We hope this does not turn into an annual event, but once again, broadcasters' campaign coverage is being criticized in a study that leaves a bad impression while leaving out reams of data that could paint a very different picture.
The University of Wisconsin's NewsLab, based in Madison and armed with money from a media-reforming foundation, has taken a look at stations in a small slice of the country and monitored their newscasts. But the study excludes major newscasts throughout the day. That made it easy to conclude that broadcasters aren't doing enough campaign coverage. Their solution: TV stations need to be regulated into submission.
Of course, had they been watching any number of Wisconsin TV stations two Fridays ago, they would not have been able to watch TV's top-rated show, Grey's Anatomy, because local ABC affiliates were airing an hour-long debate between candidates for governor. But this study, which gets lots of publicity in media-bashing circles, doesn't count debates.
Morning and midday newscasts? Not included. Weekend public-affairs shows? Nope. Sorry, it's not a perfect world, say the study's backers. A survey sampling the entire country rather than one focused on a particular region, where there may or may not be a lot of hotly contested races? Forget about it.
The omission of morning shows is particularly damning since a Ball State University study of Midwest viewers in 2004 found that more people were getting their news in the morning than in the evening.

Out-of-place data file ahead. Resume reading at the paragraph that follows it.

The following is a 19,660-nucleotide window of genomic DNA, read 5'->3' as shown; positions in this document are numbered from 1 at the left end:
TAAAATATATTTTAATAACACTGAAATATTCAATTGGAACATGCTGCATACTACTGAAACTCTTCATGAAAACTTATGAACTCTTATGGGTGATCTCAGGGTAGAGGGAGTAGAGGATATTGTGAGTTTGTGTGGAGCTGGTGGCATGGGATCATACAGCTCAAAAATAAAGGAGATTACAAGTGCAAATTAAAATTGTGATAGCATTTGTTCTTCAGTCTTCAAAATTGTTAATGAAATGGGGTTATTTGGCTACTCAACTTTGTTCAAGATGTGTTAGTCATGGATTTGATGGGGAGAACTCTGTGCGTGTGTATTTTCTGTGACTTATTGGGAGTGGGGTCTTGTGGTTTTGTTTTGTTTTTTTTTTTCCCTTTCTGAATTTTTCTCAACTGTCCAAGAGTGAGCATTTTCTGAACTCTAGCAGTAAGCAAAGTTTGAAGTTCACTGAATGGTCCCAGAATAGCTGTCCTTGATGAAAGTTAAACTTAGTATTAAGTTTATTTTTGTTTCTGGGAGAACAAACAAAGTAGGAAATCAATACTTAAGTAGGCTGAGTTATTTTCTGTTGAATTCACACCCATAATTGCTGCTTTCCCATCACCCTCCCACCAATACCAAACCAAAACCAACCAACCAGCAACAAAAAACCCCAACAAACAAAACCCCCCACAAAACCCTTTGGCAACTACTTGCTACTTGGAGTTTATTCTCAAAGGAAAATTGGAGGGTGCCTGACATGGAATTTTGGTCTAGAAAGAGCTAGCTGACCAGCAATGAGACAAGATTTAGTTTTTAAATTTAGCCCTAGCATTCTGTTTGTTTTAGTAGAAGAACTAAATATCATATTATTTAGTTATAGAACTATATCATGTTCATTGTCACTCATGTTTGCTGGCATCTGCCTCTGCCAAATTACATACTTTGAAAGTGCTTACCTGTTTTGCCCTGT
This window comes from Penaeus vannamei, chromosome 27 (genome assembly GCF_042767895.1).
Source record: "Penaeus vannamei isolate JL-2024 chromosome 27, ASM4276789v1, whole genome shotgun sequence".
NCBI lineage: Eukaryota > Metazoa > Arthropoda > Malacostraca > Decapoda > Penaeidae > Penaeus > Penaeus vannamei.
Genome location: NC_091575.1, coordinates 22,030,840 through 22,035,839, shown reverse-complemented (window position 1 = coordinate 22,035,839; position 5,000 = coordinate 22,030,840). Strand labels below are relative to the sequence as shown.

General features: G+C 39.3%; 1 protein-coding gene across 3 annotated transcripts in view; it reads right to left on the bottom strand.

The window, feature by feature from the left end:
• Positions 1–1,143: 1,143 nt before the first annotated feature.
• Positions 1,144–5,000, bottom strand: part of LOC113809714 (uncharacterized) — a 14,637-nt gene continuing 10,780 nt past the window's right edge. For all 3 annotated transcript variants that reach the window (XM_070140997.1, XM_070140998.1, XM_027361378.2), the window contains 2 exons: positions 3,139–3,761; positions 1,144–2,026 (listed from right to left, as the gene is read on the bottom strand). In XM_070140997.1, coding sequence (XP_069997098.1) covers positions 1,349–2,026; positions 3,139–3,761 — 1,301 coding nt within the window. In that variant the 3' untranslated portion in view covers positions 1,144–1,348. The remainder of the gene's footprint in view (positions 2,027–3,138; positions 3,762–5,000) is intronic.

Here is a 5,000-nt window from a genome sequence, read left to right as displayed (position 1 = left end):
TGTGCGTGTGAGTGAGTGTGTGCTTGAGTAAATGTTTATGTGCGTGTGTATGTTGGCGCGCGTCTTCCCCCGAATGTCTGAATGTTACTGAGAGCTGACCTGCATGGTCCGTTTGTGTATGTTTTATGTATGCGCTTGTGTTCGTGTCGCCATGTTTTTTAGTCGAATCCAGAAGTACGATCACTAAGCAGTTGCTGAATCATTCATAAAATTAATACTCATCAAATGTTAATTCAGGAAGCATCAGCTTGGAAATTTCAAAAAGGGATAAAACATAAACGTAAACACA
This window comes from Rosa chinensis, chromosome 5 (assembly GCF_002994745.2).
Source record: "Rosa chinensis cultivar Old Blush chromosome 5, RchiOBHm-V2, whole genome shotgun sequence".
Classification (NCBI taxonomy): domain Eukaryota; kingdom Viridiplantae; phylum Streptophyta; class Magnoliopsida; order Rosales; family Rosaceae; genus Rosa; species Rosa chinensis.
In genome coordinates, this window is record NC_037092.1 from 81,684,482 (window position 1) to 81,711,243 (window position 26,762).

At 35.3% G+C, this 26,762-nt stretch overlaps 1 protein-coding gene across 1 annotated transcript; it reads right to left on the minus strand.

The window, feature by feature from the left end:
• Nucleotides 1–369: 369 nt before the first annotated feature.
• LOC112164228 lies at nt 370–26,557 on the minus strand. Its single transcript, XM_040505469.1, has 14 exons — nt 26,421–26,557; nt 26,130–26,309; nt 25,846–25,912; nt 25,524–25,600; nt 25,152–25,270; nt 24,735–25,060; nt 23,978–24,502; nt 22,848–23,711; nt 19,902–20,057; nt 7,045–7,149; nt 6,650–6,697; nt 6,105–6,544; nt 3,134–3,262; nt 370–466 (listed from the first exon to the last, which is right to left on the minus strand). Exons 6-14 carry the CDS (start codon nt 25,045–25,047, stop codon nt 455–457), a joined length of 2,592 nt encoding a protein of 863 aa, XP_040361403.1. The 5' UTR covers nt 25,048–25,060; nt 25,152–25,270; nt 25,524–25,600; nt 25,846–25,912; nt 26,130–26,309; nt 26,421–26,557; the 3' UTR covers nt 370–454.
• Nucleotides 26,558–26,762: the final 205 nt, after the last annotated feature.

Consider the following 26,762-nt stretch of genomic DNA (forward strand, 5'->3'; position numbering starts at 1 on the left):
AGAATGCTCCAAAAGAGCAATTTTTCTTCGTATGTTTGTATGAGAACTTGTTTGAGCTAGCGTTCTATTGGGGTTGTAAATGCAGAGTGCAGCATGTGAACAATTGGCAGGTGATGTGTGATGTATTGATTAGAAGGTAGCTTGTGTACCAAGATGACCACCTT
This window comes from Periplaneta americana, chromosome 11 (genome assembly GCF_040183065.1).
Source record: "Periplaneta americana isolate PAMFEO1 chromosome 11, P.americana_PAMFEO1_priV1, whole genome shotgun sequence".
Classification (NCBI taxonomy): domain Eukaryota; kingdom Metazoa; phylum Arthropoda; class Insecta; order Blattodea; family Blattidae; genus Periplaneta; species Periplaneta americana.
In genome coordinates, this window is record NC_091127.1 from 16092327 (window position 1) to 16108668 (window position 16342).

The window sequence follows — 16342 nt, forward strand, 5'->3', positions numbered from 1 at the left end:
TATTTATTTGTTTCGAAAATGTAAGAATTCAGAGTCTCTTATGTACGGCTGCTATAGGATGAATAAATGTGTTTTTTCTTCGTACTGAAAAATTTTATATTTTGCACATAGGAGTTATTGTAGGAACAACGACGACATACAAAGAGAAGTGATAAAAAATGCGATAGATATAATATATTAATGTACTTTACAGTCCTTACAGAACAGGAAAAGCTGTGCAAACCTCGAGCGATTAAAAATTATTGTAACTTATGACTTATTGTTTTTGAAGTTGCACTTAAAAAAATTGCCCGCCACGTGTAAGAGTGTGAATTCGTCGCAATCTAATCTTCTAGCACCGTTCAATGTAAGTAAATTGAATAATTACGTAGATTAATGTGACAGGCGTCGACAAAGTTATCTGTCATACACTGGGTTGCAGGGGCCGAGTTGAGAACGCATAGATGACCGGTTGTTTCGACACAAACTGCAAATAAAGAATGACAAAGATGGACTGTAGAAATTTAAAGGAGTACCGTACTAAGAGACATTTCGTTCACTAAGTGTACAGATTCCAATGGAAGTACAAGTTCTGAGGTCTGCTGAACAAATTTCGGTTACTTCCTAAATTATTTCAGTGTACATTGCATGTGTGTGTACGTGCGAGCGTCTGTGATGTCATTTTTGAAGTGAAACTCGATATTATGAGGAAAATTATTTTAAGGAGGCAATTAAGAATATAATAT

Because the premise is as full of holes as an acupuncturists' convention, it would be preferable to ignore this study entirely. But that would be unwise.
A similarly flawed study last year was used by legislators as ammunition against the TV industry. That was clearly on the NewsLab agenda. A representative of the Joyce Foundation, which funded the study, excitedly noted that the report arrives just as the FCC is in the midst of reviewing media-ownership rules and the effect that big media has on serving the public interest.
The National Association of Broadcasters last week patched together evidence of many television endeavors in Midwest markets, where the study aimed its faulty flashlight. In fact, several of the debates and offers of free time to candidates were on stations in Madison itself. There were also examples of town halls, roundtables and public-affairs shows. Of course, as we've noted, they don't count.
We know there are some broadcasters that could do a lot more, but we also know that, in every political season, many TV stations deserve credit for serving the public, not abuse.
This study blurs the truth. It's the same sham it was last year.
What we wonder is why NewsLab, so intent on improving the quality of information, doesn't start by improving the quality of its methodology.